The defendant paid only the fixed sum per year required by the separation agreement for the support of the plaintiff and the children in the four years at issue, 1971 through 1974, and gave the plaintiff copies of his personal income tax returns. He did not provide her with copies of his corporate income tax returns. The plaintiff brought this action in 1972 seeking, inter alia, money claimed to be due by operation of the separation agreement's escalator clause.
The parties are principally in dispute as to the meaning of the word "income" as used in the escalator clause. The defendant contends that the term means "net available income," which he defines with reference to his personal income tax returns as adjusted gross income, less all personal exemptions, itemized deductions and taxes paid. By this reckoning the defendant's annual income was less than the base figure of $24,000 in each of the four years in question. The plaintiff maintains that "income" as used in the escalator clause means what the defendant earns from the practice of his profession less the legitimate costs of earning it. According to her definition, the defendant's annual income substantially exceeded $24,000 in all four years.
The escalator clause leaves no room for doubt that the parties intended that the plaintiff and the children should benefit in subsequent years whenever the defendant's income exceeded $24,000. But the key term "income" is not defined in the escalator clause or elsewhere in the contract. When a contract term is ambiguous, "`[t]he oft-repeated rule is that the intent of the parties is to be ascertained by a fair and reasonable construction of the written words in the light of the circumstances surrounding the execution of the writing and in the light of the object of the parties in executing the contract.' New Haven Sand Blast Co. v. Dreisbach, 102 Conn. 169, 180, 128 A.2d 320." White Oak Corporation v. State, 170 Conn. 434, 439, 365 A.2d 1162. The words used by the parties "`must be accorded their common meaning and usage where they can be sensibly applied to the subject matter of the contract.' Beach v. Beach, 141 Conn. 583, 589, 107 A.2d 629." Sturtevant v. Sturtevant, 146 Conn. 644, 647-48, 153 A.2d 828.
In support of his definition of income the defendant relies chiefly on the parties' joint income tax return for 1970, which showed their "net available income" to be $23,935. There was testimony from the defendant and his accountant that the return, although dated April 13, 1971, about five weeks after the separation agreement was signed, was prepared earlier and that it played a prominent role in the choice of the $24,000 base figure, which Was simply the defendant's 1970 "net available income" rounded off. It was the intent of the parties, the defendant claims, that this method of computing income would continue in future years. On the other hand, the attorney who negotiated for the plaintiff testified that during the negotiations he did not know exactly what the defendant's earnings and tax liabilities were; that the 1970 tax return did not figure significantly, if at all, in the negotiations; that $24,000 was a compromise figure, he preferring a lower base and the defendant's counsel arguing for a higher base; and that the definition of income" contemplated by both attorneys at the time of drafting the final agreement was what the defendant earned less the customary expenses of earning it.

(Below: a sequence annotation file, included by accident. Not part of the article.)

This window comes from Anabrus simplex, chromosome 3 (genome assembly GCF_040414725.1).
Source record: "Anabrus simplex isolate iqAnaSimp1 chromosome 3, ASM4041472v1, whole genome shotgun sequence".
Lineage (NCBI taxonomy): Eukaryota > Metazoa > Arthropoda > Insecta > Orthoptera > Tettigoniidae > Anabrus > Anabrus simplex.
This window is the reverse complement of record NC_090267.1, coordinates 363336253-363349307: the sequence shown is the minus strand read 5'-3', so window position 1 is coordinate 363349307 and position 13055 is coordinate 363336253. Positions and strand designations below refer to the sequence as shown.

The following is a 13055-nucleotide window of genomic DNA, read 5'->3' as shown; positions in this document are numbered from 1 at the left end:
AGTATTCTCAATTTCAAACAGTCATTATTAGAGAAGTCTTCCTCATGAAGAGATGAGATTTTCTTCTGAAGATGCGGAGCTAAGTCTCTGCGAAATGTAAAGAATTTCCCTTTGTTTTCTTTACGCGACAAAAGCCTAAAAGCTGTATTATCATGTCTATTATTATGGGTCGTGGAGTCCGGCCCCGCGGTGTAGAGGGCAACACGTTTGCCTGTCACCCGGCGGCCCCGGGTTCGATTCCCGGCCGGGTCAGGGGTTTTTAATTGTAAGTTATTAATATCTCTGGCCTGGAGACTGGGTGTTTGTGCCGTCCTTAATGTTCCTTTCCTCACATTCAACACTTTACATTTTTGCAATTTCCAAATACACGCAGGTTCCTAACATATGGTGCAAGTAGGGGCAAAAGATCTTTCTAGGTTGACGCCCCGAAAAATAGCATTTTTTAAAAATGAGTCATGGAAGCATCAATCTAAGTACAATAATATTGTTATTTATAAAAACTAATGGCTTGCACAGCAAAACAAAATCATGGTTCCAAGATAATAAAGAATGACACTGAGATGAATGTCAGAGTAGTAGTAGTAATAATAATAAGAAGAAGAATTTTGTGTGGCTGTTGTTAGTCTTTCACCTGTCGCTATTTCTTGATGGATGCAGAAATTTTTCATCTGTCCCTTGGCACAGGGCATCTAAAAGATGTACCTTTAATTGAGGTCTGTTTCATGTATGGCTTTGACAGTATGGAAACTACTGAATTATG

As the trier of fact the referee, sitting as a court, was entitled to credit the plaintiff's evidence and conclude that "income" as used in the escalator clause was intended by the draftsmen and the parties to mean what the defendant earned in the practice of his profession less the necessary expenses of earning it. This accords with the dictionary definition of income, "a gain or recurrent benefit that is usu[ally] measured in money and for a given period of time"; Webster, Third New International Dictionary; and with the definition of "net income" followed by this court and the courts of other states. Sturtevant v. Sturtevant, supra, 648; annot., 79 A.L.R.2d 609.
The defendant further contends that under any reasonable definition of income, the court erred in including in this income for the years 1972 through 1974 the corporation's contributions on his behalf to the pension and profit sharing fund. In accordance with the applicable provisions of the Internal Revenue Code, 26 U.S.C. § 401-415, each year the corporation contributed to the fund an amount equal to 25 percent of the defendant's annual salary, the highest percentage allowed by law. The pension contributions were deducted by the corporation as a business expense. They were not reportable as income by the defendant, and are not taxable to him until they are paid out of the fund.
The defendant asserts that the pension contributions are not income to him because he has not actually received them and cannot have the use of them prior to age fifty-nine and one-half without incurring severe tax penalties. We do not agree. Contributions to a pension plan are in the nature of compensation for services rendered. The decision whether and at what rate the corporation would contribute to a pension fund was entirely in the hands of the defendant, as sole director and stockholder of the corporation. Under the circumstances the defendant's election to defer receipt of a large portion of his compensation from the corporation did not change the payments into something other than income as that term is used in the escalator clause. See Edwin's, Inc. v. United States, 501 F.2d 675, 679 (7th Cir.).